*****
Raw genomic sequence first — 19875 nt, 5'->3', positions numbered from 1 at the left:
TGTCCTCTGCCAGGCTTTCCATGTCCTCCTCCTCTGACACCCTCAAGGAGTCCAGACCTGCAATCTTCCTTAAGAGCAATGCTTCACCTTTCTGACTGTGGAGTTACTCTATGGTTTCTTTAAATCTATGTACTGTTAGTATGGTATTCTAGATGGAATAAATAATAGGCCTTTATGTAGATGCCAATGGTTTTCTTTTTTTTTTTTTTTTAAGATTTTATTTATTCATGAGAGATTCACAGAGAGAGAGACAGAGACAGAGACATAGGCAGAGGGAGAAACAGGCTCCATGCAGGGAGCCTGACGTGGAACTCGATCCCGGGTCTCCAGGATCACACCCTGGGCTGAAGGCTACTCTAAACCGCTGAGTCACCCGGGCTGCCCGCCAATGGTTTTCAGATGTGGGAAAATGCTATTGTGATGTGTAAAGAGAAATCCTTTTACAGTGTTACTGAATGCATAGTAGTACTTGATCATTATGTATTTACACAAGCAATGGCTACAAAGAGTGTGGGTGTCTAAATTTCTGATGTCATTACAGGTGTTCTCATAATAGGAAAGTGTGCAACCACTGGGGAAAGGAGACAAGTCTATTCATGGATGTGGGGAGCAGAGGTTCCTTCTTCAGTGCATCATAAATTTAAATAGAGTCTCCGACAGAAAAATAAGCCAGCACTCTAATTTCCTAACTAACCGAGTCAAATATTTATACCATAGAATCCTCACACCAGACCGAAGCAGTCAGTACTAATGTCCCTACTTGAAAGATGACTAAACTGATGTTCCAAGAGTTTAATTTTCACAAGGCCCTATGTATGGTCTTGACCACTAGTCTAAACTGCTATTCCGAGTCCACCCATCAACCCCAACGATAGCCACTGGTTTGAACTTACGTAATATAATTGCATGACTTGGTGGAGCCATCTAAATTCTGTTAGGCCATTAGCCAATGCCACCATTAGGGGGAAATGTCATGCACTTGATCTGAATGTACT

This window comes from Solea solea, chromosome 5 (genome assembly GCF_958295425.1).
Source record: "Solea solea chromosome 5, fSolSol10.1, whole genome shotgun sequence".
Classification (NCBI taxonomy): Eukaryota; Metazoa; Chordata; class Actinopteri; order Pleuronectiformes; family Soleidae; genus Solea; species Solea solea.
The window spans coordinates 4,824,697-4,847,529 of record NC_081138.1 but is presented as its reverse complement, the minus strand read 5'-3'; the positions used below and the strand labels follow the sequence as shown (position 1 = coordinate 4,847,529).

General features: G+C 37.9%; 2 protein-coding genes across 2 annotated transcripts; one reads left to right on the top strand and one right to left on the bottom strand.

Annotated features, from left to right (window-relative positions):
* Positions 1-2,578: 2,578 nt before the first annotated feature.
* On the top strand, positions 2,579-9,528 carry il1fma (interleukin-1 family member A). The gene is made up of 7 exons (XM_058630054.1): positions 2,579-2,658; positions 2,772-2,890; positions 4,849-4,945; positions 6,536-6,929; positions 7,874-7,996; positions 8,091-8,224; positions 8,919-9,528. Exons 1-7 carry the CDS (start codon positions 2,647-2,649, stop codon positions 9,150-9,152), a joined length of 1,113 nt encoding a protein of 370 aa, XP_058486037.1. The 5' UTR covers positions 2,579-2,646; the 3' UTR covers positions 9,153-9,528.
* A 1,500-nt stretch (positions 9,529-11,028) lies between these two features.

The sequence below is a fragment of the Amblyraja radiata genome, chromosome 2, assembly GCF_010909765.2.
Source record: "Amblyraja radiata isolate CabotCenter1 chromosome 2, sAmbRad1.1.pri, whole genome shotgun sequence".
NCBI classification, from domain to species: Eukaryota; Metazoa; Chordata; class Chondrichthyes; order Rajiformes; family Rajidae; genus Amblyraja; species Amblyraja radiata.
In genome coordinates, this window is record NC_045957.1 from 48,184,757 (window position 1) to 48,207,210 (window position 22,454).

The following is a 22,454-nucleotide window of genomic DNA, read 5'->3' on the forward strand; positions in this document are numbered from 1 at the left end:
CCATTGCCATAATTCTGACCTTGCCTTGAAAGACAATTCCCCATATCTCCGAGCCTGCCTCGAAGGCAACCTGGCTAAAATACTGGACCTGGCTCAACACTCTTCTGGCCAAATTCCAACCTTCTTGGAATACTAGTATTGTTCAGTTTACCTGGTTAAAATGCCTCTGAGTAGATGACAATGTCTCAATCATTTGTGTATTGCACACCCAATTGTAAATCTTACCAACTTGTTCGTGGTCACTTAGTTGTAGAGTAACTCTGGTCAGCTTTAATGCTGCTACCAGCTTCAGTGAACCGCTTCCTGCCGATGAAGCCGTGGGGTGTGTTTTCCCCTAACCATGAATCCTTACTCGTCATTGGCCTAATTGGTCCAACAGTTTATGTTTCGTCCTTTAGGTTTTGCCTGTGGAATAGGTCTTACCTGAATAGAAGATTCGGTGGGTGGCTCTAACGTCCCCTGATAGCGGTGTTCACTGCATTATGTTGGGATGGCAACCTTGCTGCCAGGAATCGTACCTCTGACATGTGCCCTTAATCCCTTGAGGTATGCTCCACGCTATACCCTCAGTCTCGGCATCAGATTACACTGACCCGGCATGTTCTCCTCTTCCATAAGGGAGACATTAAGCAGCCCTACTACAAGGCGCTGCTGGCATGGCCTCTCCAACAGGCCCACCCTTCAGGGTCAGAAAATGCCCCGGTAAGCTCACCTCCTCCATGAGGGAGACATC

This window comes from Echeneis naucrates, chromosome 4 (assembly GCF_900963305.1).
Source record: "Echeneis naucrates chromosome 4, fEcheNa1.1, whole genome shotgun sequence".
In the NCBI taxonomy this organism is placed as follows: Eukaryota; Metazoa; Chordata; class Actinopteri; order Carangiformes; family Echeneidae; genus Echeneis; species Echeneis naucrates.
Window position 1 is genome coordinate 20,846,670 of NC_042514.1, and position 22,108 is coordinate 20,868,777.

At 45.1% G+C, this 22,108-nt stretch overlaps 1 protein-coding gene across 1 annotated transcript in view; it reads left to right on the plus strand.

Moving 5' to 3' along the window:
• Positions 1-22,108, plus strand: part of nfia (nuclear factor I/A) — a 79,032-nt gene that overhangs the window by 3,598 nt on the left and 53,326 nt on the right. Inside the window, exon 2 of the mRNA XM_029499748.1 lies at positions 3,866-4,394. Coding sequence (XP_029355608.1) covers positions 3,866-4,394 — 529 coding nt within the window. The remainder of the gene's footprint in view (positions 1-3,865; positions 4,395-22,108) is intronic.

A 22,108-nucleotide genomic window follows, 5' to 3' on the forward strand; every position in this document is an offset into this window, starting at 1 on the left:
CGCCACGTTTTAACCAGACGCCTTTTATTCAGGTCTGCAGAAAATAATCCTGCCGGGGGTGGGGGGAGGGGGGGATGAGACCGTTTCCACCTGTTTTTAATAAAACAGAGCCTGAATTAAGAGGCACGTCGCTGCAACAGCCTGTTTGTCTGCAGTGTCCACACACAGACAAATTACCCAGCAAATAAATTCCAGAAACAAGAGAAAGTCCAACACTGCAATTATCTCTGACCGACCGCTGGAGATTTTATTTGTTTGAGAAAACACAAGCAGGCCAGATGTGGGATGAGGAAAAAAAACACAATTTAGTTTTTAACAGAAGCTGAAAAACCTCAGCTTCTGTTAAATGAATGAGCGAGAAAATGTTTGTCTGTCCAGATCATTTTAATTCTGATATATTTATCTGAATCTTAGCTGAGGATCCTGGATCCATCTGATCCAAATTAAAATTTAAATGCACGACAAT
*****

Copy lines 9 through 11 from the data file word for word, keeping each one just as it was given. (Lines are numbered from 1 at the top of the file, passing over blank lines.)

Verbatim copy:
* Positions 1-2,578: 2,578 nt before the first annotated feature.
* On the top strand, positions 2,579-9,528 carry il1fma (interleukin-1 family member A). The gene is made up of 7 exons (XM_058630054.1): positions 2,579-2,658; positions 2,772-2,890; positions 4,849-4,945; positions 6,536-6,929; positions 7,874-7,996; positions 8,091-8,224; positions 8,919-9,528. Exons 1-7 carry the CDS (start codon positions 2,647-2,649, stop codon positions 9,150-9,152), a joined length of 1,113 nt encoding a protein of 370 aa, XP_058486037.1. The 5' UTR covers positions 2,579-2,646; the 3' UTR covers positions 9,153-9,528.
* A 1,500-nt stretch (positions 9,529-11,028) lies between these two features.